In This Review

United States Foreign Policy Toward Africa: Incrementalism, Crisis, and Change
United States Foreign Policy Toward Africa: Incrementalism, Crisis, and Change
By Peter J. Schraeder
Cambridge University Press, 1994, 347 pp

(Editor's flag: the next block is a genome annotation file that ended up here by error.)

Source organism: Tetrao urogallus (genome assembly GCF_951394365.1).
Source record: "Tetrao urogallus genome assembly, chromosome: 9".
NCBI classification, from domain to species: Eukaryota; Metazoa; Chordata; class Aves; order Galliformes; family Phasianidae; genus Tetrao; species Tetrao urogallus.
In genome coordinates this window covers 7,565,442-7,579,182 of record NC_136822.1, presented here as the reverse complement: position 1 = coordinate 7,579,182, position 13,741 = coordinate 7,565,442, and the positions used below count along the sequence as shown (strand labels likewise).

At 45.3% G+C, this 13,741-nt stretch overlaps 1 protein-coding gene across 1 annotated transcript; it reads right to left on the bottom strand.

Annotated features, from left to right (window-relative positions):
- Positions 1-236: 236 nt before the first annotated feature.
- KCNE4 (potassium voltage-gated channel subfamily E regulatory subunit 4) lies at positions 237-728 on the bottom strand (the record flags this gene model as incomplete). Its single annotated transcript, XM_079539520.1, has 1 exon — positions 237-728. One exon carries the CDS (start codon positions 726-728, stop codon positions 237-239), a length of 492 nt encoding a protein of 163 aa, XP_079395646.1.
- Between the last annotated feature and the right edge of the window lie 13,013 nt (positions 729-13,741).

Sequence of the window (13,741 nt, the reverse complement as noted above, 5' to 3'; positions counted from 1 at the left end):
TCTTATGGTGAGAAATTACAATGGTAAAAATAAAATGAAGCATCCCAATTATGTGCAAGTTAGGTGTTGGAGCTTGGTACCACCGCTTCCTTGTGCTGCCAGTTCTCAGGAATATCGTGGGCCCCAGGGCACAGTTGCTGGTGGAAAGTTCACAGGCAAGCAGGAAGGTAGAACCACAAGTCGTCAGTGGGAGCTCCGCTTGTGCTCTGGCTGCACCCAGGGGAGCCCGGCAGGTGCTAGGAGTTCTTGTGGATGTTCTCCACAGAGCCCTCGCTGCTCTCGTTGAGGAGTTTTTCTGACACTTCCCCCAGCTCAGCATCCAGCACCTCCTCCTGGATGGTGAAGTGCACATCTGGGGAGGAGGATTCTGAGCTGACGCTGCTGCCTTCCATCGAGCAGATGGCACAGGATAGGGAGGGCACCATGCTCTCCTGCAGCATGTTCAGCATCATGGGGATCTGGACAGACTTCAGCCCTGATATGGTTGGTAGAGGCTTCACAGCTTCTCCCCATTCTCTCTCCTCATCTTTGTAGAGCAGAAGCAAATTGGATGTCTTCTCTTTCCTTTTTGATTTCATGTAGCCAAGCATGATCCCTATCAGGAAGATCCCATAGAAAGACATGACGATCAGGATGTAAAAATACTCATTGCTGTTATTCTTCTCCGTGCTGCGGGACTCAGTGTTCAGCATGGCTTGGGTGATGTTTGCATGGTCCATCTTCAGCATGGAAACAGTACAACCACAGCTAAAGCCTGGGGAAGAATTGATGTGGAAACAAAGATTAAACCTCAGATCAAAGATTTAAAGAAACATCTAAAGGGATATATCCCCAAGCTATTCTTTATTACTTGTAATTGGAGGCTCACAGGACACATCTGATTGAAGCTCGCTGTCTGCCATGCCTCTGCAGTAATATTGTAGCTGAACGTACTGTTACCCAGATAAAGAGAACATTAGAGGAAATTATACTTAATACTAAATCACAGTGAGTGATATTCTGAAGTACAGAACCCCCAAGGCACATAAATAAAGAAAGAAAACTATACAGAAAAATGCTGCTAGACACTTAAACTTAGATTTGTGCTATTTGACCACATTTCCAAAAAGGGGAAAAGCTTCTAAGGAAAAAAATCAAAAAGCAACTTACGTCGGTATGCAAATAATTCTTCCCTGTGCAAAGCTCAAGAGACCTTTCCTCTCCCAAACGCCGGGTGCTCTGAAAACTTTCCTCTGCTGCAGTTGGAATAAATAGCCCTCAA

To most Americans, Africa is remote, inconsequential, and confusing. "So many countries," as one diplomat put it, "so many wars." How can American relations with Africa be made intelligible to those who want to understand? This first-rate book is aimed at both an academic audience and African readers trying to make sense of American diplomacy. Schraeder explains the institutions of U.S. policymaking and the types of bureaucratic and political behavior associated with each. Then he posits that there are three recurring patterns of interplay between African events and American policy formulation. Most of the book is then devoted to exemplifying these patterns in three detailed cases that span the post-World War II period: Ethiopia/Somalia ("routine situations and bureaucratic politics"), Zaire ("crisis situations and presidential politics"), and South Africa ("extended crisis situations and domestic politics"). The author draws on dozens of interviews with foreign service personnel and on many documents from the National Security Archives in developing and adding nuance to his cases. Although little new information is brought to light, the accounts are well presented and effectively illustrate the patterns and processes at the core of the analysis. A final section examines the implications of the end of the Cold War for U.S. policies in Africa. An excellent text for college courses.